Axe the Affiliate Armies
That brings me to serious situation in business #2- Affiliate Armies. I know we all need financial stability in life, especially when we’re creating something out there on our own. And just to be clear, I am not 100% against affiliate programs – getting passive income for recommending things you already use and like, sounds like a pretty good deal, right? But let’s be honest, if you know someone’s getting paid to recommend something, doesn’t a part of you wonder just how much they truly love it? It’s like the young beautiful woman who marries the rich older man with the bad heart. It may well be true love, but reasonable judgment also tells you that maybe, just maybe, there might be an ulterior motive.
Women seem to be the most vulnerable where affiliate marketing is concerned. Our society blatantly teaches us to compete against each other. As a result we are somewhat primed for this kind of co-dependant nonsense. Because we desire it so much, when we see even a glimmer of comradely, we are drawn to it like a moth to the flame. Everyone wants to ‘belong’ but at what cost? I’ve personally been recruited for countless variations of pyramid schemes. From selling knives, to cosmetics to vacation homes. I have been asked to join women’s power circles that sounded downright lucrative, but at the end of the day, and perhaps this is the perfect time to ask, what is the price of your integrity?
“You’ll get $5000 back for a $1000 investment in just 6 weeks + it’s all about sisterhood and being in charge of your own 6-figure bliss-ness.”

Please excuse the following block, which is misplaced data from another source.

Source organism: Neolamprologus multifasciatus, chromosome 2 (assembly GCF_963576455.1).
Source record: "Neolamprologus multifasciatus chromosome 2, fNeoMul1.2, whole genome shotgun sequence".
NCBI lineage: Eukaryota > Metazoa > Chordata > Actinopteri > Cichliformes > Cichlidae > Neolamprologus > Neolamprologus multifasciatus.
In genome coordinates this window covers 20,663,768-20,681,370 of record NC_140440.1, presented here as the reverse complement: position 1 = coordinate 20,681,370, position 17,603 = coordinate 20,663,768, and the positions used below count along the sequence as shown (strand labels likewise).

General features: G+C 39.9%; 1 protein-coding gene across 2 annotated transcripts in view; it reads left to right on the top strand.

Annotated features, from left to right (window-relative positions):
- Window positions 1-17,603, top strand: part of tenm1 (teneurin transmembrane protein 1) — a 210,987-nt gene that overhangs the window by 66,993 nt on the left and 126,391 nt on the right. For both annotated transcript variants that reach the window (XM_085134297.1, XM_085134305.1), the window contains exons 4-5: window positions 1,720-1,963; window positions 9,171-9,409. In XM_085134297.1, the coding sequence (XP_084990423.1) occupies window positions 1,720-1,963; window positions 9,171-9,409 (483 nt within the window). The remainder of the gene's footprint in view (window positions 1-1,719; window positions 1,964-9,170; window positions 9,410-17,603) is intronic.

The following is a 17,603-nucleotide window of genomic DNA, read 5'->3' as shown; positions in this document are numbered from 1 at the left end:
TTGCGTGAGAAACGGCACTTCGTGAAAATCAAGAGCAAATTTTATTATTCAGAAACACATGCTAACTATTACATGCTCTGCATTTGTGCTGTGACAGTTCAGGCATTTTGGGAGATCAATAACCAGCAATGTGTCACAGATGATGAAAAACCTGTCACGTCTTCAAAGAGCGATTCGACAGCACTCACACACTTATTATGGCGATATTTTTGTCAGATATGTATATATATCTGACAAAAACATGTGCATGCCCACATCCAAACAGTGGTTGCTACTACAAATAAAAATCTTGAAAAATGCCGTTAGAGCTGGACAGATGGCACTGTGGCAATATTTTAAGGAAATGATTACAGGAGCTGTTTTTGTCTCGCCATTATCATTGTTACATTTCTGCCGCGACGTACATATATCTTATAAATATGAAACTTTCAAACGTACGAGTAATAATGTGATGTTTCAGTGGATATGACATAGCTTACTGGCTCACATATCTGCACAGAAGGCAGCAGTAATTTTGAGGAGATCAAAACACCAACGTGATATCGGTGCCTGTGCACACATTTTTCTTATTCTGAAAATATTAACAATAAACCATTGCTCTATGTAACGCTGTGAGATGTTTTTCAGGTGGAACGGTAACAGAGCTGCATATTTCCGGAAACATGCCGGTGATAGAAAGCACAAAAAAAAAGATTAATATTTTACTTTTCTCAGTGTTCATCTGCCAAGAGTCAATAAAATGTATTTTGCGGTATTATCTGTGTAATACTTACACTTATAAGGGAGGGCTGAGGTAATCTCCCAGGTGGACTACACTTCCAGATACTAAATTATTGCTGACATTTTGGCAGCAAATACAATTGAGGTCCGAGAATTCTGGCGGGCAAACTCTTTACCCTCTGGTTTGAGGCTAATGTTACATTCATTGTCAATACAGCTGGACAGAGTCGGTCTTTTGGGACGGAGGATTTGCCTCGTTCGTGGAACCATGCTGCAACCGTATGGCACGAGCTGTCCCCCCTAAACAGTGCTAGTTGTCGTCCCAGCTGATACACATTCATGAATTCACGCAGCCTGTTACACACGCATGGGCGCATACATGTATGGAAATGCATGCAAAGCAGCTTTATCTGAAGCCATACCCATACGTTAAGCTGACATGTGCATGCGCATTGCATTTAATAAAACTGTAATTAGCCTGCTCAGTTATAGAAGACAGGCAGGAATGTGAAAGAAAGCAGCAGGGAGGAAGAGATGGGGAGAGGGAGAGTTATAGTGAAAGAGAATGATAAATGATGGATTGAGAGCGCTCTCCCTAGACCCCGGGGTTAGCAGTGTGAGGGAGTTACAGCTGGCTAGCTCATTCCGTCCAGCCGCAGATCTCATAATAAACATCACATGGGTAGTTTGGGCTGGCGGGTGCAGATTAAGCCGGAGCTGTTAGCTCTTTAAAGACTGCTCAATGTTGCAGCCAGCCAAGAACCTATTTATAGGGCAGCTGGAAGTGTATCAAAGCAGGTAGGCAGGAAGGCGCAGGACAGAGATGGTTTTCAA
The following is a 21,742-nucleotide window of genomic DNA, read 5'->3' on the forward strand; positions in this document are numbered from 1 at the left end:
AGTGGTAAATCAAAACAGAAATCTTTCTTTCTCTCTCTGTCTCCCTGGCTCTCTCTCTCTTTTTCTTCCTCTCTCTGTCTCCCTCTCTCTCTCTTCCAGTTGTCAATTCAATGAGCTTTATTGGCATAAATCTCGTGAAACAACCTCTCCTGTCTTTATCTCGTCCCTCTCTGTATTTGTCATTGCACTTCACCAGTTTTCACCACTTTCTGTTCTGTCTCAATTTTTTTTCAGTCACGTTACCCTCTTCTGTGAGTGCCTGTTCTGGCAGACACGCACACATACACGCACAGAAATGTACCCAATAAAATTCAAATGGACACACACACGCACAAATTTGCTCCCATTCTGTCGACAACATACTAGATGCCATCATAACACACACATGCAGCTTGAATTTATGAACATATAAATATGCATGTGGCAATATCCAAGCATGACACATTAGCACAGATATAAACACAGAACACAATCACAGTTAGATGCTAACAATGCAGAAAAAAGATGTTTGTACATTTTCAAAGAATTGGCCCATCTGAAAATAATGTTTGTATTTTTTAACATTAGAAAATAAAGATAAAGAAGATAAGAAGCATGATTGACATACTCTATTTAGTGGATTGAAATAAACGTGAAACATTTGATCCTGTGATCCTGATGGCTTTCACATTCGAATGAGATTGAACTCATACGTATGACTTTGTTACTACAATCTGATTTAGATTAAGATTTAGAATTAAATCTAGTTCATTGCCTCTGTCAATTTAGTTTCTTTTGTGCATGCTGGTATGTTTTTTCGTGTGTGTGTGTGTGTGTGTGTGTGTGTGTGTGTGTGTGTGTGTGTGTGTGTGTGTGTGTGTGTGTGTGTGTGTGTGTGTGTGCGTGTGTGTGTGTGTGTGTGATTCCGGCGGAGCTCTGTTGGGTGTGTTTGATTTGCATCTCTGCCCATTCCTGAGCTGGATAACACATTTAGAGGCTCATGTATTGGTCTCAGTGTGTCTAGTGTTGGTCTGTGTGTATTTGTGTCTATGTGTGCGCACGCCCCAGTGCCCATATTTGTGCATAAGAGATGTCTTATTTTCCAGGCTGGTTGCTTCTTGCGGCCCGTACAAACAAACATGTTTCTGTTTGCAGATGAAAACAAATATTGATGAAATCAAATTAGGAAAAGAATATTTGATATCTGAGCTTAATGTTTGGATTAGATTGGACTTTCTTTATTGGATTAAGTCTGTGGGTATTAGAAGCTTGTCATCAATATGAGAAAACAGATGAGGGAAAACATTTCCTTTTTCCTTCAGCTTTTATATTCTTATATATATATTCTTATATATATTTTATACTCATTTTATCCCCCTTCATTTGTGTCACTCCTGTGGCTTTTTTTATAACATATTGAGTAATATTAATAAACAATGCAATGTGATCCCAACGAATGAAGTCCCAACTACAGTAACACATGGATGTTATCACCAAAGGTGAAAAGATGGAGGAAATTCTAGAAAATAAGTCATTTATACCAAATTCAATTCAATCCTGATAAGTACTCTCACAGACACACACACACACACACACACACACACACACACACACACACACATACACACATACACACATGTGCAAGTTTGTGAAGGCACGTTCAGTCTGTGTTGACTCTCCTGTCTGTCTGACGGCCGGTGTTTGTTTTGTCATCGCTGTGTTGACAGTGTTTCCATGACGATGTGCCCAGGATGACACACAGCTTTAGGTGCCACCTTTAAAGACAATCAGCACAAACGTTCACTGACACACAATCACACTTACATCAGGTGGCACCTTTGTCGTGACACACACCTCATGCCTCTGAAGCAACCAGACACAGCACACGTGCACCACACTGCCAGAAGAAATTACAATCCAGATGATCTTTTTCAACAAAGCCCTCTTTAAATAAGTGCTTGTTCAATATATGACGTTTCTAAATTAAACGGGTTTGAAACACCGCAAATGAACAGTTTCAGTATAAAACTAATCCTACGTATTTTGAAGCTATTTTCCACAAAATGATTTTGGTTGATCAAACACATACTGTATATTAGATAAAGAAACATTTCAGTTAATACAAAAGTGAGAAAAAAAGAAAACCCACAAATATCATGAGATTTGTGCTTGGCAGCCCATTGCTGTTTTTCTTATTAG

What is the price of your word? Should building an empire happen even when genuine relationships are sacrificed as a result? In my experience, good things will sell themselves. To make something good, it takes work and a passionate commitment to that endeavor. If you have to pay someone to recommend your stuff to others, how is it possible for everyone to feel good about this?
Authenticity is hard. We should strive to practice it anyway. If we spend the time to do our own personal work, taking in information and passing it through our own sense of morals and logic and experience, we can make solid decisions that are not only lucrative but can allow us to sleep at night. It’s hard not to get lost out there in all the non-sense. But charting your own creative business life doesn’t have to be a soul-sucking endeavor. Passionate principled artists can succeed in the world, we just have to say no to business cannibalism in all it’s forms.